An Innovation Failure at JCPenney: Its Causes and Consequences
Former CEO Ron Johnson designed and tried to implement a new strategy for JCPenney (JCP). However, the firm’s target “middle market” customers did not respond well to the new strategy and the innovations associated with it. In fact, some say that Johnson’s innovations and strategy alienated what had historically been the firm’s target customers. Johnson came to JCP after successful stints at Target and Apple. At Apple, he was admired for the major role he played in developing that firm’s wildly successful Apple Stores, which a number of analysts say brought about “a new world order in retailing.” It was Johnson’s ability to establish what some viewed as path-breaking visions and to develop innovations to reach them that appealed to JCP’s board when he was hired. Comparing JCP to the Titanic, Johnson came to the CEO position believing that innovation was the key to shaking up the firm. Moreover, he reminded analysts, employees, and others that he came to JCP to “transform” the firm, not to marginally improve its performance. Describing what he intended to do at JCP, Johnson said that “in the U.S., the department store has a chance to regain its status as the leader in style, the leader in excitement. It will be a period of true innovation for this company.” The essence of Johnson’s vision for JCP was twofold. First, he eliminated the firm’s practice of marking up prices on goods and then offering discounts, heavy promotions, and coupons to entice its bargain-hunting target customers. Instead, Johnson introduced a three-tiered pricing structure that focused on what were labelled “everyday low prices.” To customers though, the pricing structure was confusing and failed to convince them thatthe “everyday low prices” were actually “low enough” compared to competitors’ prices. Innovation was at the core of the second part of the new CEO’s vision, with one objective being to give JCP a more youthful image. The innovations Johnson implemented to create this image included establishing branded boutiques within JCP stores. To do this, JCP set up branded boutiques “along a wide aisle, or ‘street’ dotted with places to sit, grab a cup of coffee, or play with Lego blocks.” With an initial intention of having 100 branded shops within JCP stores by 2015, Johnson asked people “to envision an entire store of shops with a street and square in the middle representing a new way to interface with the customer.” Disney was one of the brands to be included as a shopping destination, as were Caribou Coffee, Dallasbased Paciugo Gelato & Café, and Giggle, a store dedicated to making “it a whole lot easier to become a parent” by offering innovative and stylish “must-have baby items.” In addition, and as noted in Chapter 4’s Opening Case, Levi’s, IZOD, Liz Claiborne, and Martha Stewart branded items were to be included as part of the boutiques. But, these innovations and the strategy used to exploit them did not work. So what went wrong? Considering the components of the model shown in Figure 13.2 yields a framework to answer this question. While it is true that Johnson had an entrepreneurial mind-set, crossfunctional teams were not used to facilitate implementation of the desired innovations such as the boutique stores. In essence, it seems that Johnson himself, without the involvement of others throughout the firm, was instrumental in deciding that the boutiques were to be used as well as how they were to be established and operated within selected JCP stores. In addition, the values associated with efforts to change JCP from its historic roots of being a general merchant in the space between department stores and discounters to becoming a firm with a young, hip image were not shared among the firm’s stakeholders. Finally, Johnson’s work as an entrepreneurial leader was, seemingly, not as effective as should have been the case. Because of mistakes such as these, the level of success desired at JCP through internally developed innovations was not attained.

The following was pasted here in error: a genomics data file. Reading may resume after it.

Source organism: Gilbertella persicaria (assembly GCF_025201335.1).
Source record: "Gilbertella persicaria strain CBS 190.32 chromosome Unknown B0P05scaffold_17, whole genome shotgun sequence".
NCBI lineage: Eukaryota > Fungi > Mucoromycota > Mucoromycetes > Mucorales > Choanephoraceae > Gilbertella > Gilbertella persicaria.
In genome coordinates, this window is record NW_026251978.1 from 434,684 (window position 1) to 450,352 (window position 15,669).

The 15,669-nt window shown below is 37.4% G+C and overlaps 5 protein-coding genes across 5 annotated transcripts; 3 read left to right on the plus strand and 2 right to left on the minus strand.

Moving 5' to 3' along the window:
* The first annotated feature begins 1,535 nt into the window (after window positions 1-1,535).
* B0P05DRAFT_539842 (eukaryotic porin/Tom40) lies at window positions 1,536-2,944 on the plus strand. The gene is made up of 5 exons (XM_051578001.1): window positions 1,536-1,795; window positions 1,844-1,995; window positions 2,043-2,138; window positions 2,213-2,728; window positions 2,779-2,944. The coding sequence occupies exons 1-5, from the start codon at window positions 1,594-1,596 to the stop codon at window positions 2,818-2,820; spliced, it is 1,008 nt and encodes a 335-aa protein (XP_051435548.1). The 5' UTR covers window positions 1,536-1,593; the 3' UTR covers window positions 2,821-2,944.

1. The new CEO tried to be innovative. Were the innovations introduced, more incremental or more novel? Please explain.
2. Do the innovations implemented by JCP sound interesting to you? Would you shop at a store with these features? Why or why not?
3. What are the reasons that the innovations implemented by the new CEO failed?
4. What recommendations do you have for turning around the performance of JCP?
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